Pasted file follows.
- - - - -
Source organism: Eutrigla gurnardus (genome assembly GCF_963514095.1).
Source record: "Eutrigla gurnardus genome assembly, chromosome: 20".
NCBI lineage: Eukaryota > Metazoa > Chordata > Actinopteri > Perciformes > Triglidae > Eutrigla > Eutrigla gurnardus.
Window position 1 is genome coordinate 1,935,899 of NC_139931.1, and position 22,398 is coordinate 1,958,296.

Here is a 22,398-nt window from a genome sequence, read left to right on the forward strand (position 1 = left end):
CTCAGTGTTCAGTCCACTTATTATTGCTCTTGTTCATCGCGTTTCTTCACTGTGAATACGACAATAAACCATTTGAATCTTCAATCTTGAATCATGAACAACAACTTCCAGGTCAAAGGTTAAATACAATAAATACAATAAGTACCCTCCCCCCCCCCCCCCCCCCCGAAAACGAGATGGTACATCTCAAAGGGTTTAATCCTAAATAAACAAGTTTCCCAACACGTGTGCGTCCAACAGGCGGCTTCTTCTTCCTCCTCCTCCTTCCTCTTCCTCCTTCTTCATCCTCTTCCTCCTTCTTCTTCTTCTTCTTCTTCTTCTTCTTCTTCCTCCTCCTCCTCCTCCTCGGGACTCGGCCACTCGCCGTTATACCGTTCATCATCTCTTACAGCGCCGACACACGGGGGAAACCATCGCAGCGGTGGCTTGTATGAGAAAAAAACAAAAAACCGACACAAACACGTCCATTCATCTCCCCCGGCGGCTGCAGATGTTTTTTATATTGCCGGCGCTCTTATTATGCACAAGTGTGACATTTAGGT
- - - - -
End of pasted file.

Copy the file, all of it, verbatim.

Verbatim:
Source organism: Eutrigla gurnardus (genome assembly GCF_963514095.1).
Source record: "Eutrigla gurnardus genome assembly, chromosome: 20".
NCBI lineage: Eukaryota > Metazoa > Chordata > Actinopteri > Perciformes > Triglidae > Eutrigla > Eutrigla gurnardus.
Window position 1 is genome coordinate 1,935,899 of NC_139931.1, and position 22,398 is coordinate 1,958,296.

Here is a 22,398-nt window from a genome sequence, read left to right on the forward strand (position 1 = left end):
CTCAGTGTTCAGTCCACTTATTATTGCTCTTGTTCATCGCGTTTCTTCACTGTGAATACGACAATAAACCATTTGAATCTTCAATCTTGAATCATGAACAACAACTTCCAGGTCAAAGGTTAAATACAATAAATACAATAAGTACCCTCCCCCCCCCCCCCCCCCCCGAAAACGAGATGGTACATCTCAAAGGGTTTAATCCTAAATAAACAAGTTTCCCAACACGTGTGCGTCCAACAGGCGGCTTCTTCTTCCTCCTCCTCCTTCCTCTTCCTCCTTCTTCATCCTCTTCCTCCTTCTTCTTCTTCTTCTTCTTCTTCTTCTTCTTCCTCCTCCTCCTCCTCCTCGGGACTCGGCCACTCGCCGTTATACCGTTCATCATCTCTTACAGCGCCGACACACGGGGGAAACCATCGCAGCGGTGGCTTGTATGAGAAAAAAACAAAAAACCGACACAAACACGTCCATTCATCTCCCCCGGCGGCTGCAGATGTTTTTTATATTGCCGGCGCTCTTATTATGCACAAGTGTGACATTTAGGT